Stack Overflow is a community of 4.7 million programmers, just like you, helping each other.

Join them; it only takes a minute:

Sign up
Join the Stack Overflow community to:
  1. Ask programming questions
  2. Answer and help your peers
  3. Get recognized for your expertise

A periodic sequence is a sequence that repeats itself after n terms, for example, the following is a periodic sequence:

1, 2, 3, 1, 2, 3, 1, 2, 3, ...

And we define the period of that sequence to be the number of terms in each subsequence (the subsequence above is 1, 2, 3). So the period for the above sequence is 3.

In R, I can define the above sequence (albeit not to infinity), using:

sequence <- rep(c(1,2,3),n) #n is a predefined variable

So if n = 50, sequence will be the sequence 1, 2, 3, 1, 2, 3, ... , 1, 2, 3, where each number has appeared 50 times, in the obvious way.

I am looking to build a function that calculates the periodicity of sequence. Pseudocode is as follows:

period <- function(sequence){
    subsequence <- subsequence(sequence) #identify the subsequence
    len.subsequence <- length(subsequence) #calculate its length
    return(len.subsequence) #return it
}

How would I identify the subsequence? This is sort of a reversing of the rep function, such that I pass in a sequence and it passes out the length of the initial vector.

share|improve this question
1  
I occurs to me that things can get hairy if there are repeated subsequences, e.g. 1,2,3,1,2,3,4,5,1,2,3,1,2,3,4,5 . As DWIN and mdrwab pointed out, nonmonotonic sequences may yield "diff = 0" results erroneously. Maybe you should just take the Fourier transform and look for peaks :-) – Carl Witthoft Oct 10 '12 at 19:48
    
@dplanet, how did any of the answers below work out for you? If they didn't, can you indicate what further you might be looking for? – A Handcart And Mohair Feb 10 '13 at 15:20
up vote 3 down vote accepted

If the period is always the same, i.e. the sequence never changes, then you could use a loop over lag to see when a match occurs.

With total bias, I would also recommend using seqle (guess who wrote that function :-) ), which is like rle but finds sequences. detect intervals of the consequent integer sequences I'm not the only person to edit the source for "rle" that way.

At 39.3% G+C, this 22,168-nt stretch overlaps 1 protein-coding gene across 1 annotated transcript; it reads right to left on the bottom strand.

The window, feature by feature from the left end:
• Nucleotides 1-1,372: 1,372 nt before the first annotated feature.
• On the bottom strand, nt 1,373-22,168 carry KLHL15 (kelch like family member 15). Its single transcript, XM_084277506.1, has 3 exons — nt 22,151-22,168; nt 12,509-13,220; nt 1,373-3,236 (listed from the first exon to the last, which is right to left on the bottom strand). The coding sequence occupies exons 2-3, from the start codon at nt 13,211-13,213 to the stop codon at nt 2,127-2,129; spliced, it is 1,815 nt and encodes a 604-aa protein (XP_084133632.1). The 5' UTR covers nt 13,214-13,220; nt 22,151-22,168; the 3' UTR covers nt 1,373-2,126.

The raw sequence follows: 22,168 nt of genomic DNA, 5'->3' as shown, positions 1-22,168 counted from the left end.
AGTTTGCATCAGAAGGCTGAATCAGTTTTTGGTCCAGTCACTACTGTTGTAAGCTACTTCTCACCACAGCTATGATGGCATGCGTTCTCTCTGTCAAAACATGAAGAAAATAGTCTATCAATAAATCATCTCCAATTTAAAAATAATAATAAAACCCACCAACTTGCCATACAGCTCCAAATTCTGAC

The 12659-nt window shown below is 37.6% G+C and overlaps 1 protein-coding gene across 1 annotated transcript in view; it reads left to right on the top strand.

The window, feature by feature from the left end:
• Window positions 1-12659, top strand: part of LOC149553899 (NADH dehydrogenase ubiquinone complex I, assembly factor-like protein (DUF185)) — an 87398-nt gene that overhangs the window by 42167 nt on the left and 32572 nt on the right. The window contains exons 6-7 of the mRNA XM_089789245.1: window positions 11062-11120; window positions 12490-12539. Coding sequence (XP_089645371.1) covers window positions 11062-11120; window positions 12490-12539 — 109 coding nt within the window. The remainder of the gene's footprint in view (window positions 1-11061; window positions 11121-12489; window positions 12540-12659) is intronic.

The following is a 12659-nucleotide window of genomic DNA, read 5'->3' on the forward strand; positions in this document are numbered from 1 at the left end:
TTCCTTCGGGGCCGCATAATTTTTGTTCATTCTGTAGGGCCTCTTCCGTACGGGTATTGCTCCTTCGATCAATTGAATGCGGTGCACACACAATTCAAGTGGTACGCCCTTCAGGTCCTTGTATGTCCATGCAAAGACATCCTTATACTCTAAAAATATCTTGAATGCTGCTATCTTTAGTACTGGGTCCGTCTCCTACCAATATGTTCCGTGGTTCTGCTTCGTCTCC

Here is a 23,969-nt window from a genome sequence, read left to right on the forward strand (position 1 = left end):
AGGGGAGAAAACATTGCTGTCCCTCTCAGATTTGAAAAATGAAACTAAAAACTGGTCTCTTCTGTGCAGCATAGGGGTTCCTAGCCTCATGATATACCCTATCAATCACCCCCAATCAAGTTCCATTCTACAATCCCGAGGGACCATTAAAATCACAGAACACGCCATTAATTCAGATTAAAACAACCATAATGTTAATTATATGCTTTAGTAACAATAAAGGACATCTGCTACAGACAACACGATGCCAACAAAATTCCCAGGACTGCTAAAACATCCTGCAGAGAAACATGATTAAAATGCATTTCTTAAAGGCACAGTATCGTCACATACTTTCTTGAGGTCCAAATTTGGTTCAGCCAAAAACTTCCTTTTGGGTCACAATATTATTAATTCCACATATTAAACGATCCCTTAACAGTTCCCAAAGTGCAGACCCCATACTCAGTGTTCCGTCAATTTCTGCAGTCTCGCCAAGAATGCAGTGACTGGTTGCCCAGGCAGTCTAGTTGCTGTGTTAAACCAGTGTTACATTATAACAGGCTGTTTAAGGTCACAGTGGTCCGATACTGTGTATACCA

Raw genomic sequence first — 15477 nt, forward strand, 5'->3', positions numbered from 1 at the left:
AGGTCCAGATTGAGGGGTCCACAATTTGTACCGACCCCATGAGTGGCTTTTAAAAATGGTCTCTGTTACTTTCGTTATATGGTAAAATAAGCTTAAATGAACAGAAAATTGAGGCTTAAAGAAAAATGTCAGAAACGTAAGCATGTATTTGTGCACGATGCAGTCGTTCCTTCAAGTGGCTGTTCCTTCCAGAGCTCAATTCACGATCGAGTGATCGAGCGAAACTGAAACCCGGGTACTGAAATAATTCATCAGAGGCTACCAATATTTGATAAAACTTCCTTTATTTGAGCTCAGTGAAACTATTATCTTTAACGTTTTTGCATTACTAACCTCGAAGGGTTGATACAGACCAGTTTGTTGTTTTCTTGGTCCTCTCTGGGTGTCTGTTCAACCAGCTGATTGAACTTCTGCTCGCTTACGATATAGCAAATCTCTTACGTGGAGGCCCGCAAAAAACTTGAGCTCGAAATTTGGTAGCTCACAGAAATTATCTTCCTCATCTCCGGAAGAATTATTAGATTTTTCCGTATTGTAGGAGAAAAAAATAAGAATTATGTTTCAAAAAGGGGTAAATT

share|improve this answer

It's fairly easy with that sequence, although I would avoid using the name 'sequence' since it is an R function name. This would identify the periodicity of any monotonic sequence so it's a bit more general but it would not identify a sequence like: 1.2.3.4.2.3.4,1,2,3,4,2,3,4, ....

> which(diff(seQ) < 0)
[1]  3  6  9 12 15 18 21 24 27
> diff(which(diff(seQ) < 0) )
[1] 3 3 3 3 3 3 3 3

You could test the equality of intervals or use either of those results to index the original vector. You should test your answers with c(1, 2, 3, 4, 2, 3, 4, 1, 2, 3, 4, 2, 3, 4) to see if they pass the test of identifying an non-monotonic repetition. So far none of them do so; since none report a period of 7.

share|improve this answer
    
I've taken a stab at trying to identify non-monotonic repetition, but I'm not really comfortable (no prior experience) with using while(). Any suggestions? – A Handcart And Mohair Oct 10 '12 at 19:22

Building on the lead from @DWin, you can probably make a function something like this:

subsequence <- function(data) {
  ii <- 0
  while (TRUE) {
    ii <- ii + 1
    LAG <- sum((diff(data, lag = ii) == 0) - 1)
    if (LAG == 0) { break }
  }
  list(Period = ii, 
       Sequence = data[1:ii], 
       Reps = length(data)/ii) 
}

Note: This was my first time using while(), so I'm not sure if there's a better way to implement it.

Here is some data; s3 is non-monotonic:

s1 <- rep(c(1,2,3), 3)
s2 <- rep(c(1,2,3), 50)
s3 <- c(1, 2, 3, 4, 2, 3, 4, 1, 2, 3, 4, 2, 3, 4)

Here are the results of the subsequence() function.

subsequence(s1)
# $Period
# [1] 3
# 
# $Sequence
# [1] 1 2 3
# 
# $Reps
# [1] 3

subsequence(s2)
# $Period
# [1] 3
# 
# $Sequence
# [1] 1 2 3
# 
# $Reps
# [1] 50

subsequence(s3)
# $Period
# [1] 7
# 
# $Sequence
# [1] 1 2 3 4 2 3 4
# 
# $Reps
# [1] 2
share|improve this answer

Your Answer

 
discard

By posting your answer, you agree to the privacy policy and terms of service.

Not the answer you're looking for? Browse other questions tagged or ask your own question.